Gioacchino Gammino fled Italy two decades ago after escaping from prison and was living a quiet life in Spain, where he had changed his name, found work as a chef and opened a fruit and vegetable shop. But Italian police were beginning to catch up with him and had a breakthrough when they came across an image on Google Maps showing an elderly man outside a grocery shop in the town of Galapagar north of Madrid.
As one of Italy’s most-wanted mobsters who has been convicted of murder, he fled from a prison in Rome in 2002 and was living under the radar in Galapagar, a town north of Madrid.
Since settling in Spain, Gammino had changed his name to Manuel.
Nearby, they found a listing for a restaurant named Cocina de Manu which had been closed for some time.
But its Facebook page was still visible online, showing Gammino posing in his chef’s whites, and the menu had a speciality of Sicilian supper, with a design similar to the icon black and white poster for The Godfather film.
The mafioso was recognisable to detectives thanks to a distinctive scar on his chin.
He was arrested on December 17 but his capture has only now come to light.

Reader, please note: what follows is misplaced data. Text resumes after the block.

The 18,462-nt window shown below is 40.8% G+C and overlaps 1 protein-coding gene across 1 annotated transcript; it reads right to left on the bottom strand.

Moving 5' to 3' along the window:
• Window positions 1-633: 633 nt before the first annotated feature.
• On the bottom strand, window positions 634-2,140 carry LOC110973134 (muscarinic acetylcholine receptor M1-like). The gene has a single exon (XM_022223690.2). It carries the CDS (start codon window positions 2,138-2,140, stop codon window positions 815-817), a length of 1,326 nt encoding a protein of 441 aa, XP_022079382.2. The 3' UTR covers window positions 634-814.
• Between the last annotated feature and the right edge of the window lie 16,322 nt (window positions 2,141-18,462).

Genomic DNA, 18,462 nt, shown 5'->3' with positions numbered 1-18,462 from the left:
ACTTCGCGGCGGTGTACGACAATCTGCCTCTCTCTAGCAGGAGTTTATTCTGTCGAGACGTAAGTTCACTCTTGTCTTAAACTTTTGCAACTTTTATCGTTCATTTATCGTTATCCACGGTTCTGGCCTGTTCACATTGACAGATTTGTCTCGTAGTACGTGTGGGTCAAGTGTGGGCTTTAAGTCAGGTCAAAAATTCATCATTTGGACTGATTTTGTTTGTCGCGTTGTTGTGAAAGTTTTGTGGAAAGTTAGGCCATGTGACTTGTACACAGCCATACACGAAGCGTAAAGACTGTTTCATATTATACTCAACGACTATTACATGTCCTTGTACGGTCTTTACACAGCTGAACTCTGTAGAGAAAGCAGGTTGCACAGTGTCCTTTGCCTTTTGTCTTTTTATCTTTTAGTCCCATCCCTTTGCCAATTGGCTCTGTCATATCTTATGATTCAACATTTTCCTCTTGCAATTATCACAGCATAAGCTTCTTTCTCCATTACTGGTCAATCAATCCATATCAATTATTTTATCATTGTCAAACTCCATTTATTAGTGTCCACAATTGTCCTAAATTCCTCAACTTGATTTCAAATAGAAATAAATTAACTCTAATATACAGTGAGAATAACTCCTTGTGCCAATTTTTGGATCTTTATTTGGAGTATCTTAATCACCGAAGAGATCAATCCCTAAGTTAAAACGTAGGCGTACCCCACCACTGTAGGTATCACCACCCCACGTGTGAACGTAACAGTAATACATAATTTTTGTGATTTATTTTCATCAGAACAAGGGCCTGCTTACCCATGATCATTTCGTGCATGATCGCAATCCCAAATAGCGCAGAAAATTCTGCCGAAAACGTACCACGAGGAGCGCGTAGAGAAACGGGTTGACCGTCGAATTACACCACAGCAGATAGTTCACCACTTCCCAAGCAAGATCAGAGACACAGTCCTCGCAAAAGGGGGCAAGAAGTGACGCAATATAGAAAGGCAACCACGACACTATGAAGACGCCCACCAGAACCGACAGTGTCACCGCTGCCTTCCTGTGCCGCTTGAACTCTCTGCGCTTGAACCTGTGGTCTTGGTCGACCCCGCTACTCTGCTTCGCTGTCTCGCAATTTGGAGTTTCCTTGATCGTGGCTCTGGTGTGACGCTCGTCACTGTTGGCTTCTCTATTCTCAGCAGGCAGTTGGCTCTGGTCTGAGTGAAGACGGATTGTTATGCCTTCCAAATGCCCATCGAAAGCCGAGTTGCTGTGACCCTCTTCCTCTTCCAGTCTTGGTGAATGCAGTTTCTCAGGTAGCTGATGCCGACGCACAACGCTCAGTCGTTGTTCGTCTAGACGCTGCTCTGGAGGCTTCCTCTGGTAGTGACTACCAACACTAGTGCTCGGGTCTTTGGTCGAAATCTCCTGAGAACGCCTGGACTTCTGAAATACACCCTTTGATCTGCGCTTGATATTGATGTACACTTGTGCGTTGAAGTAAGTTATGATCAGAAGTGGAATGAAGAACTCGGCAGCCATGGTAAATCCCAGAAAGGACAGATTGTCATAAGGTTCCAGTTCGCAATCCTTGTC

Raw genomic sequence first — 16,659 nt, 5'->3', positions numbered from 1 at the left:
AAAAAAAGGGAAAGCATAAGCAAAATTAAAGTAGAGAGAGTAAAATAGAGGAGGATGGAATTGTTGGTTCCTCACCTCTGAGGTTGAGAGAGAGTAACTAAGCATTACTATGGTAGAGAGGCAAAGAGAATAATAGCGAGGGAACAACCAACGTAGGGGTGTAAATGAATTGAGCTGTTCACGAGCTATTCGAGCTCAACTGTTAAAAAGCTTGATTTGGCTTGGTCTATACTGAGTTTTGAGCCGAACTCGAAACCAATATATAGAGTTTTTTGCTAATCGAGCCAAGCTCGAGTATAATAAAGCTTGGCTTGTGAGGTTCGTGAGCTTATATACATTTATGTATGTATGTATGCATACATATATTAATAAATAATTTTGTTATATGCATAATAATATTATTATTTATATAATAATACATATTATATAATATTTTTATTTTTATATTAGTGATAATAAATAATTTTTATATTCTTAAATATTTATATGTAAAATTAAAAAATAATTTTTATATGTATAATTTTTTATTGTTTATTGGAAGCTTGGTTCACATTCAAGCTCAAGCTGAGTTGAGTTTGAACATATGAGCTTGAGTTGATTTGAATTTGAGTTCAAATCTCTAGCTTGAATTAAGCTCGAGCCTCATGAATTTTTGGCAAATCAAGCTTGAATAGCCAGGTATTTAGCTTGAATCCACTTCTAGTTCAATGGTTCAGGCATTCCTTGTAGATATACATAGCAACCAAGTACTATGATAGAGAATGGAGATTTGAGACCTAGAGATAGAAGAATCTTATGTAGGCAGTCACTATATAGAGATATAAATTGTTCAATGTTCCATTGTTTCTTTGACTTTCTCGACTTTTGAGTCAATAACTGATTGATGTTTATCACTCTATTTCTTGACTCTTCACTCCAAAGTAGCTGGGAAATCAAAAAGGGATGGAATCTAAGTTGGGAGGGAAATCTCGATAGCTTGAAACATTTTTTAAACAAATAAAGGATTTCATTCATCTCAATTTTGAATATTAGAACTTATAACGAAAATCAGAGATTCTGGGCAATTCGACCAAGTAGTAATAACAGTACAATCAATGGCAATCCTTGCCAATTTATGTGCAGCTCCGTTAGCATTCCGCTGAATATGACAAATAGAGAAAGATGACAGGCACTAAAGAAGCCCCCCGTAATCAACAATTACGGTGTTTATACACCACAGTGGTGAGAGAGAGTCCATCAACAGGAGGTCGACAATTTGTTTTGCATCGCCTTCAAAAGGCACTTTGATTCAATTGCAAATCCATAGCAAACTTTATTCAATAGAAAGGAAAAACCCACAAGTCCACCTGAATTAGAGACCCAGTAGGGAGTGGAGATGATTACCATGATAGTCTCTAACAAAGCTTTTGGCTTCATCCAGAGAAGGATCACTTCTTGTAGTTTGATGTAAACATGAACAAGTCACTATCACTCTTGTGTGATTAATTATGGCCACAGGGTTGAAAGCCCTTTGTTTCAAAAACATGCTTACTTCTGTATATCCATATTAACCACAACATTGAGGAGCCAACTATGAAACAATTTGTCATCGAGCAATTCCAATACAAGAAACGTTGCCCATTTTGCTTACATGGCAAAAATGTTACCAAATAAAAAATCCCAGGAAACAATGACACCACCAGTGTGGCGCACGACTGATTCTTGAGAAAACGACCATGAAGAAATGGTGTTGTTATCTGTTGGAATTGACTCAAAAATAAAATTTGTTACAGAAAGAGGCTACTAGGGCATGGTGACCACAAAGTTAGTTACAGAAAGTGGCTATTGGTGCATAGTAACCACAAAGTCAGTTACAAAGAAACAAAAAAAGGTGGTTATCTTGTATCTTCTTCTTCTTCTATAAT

Upon his arrest, Mr Gammino is reported to have said: “How did you find me? I haven’t even phoned my family for the last 10 years.”
He will be sent back to an Italian jail where he will serve a life sentence for murder.
He was part of a mafia clan from Agrigento in Sicily which was embroiled in a bloody feud in the 1990s with Cosa Nostra, the island’s main organised crime network.
First arrested in 1984, he was investigated by high-profile anti-mafia prosecutor Giovanni Falcone, who was assassinated by the mob with a huge car bomb in 1992.
Charged with murder in 1995, Mr Gammino went on the run but was arrested in Barcelona three years later.
He managed to escape from a prison in Rome in 2002 and went on the run again, disappearing without a trace.
A film was being shot in the Rebibbia prison at the time and he managed to walk out to his freedom after he was confused for a prisoner’s relative.
Some believe an undercover mafia member in uniform may have helped his escape.
His arrest was the culmination of a two-year joint operation led by detectives in Rome and Sicily.
His arrest last month was the culmination of a two-year operation by detectives in Rome and Sicily.
This is not the first time a mafia figure has been caught with the use of public domain internet sources.
Back in March 2021, a mafia fugitive had been caught in the Caribbean after appearing on YouTube cooking videos in which he hid his face but inadvertently showed his distinctive tattoos.
Marc Feren Claude Biart, 53, led a quiet life in Boca Chica, in the Dominican Republic, with the local Italian expat community considering him a “foreigner”, police said in a statement on Monday.
Mr Biart had been on the run since 2014, when Italian prosecutors ordered his arrest for trafficking in cocaine in the Netherlands on behalf of the Cacciola clan of the ’Ndrangheta’ mafia.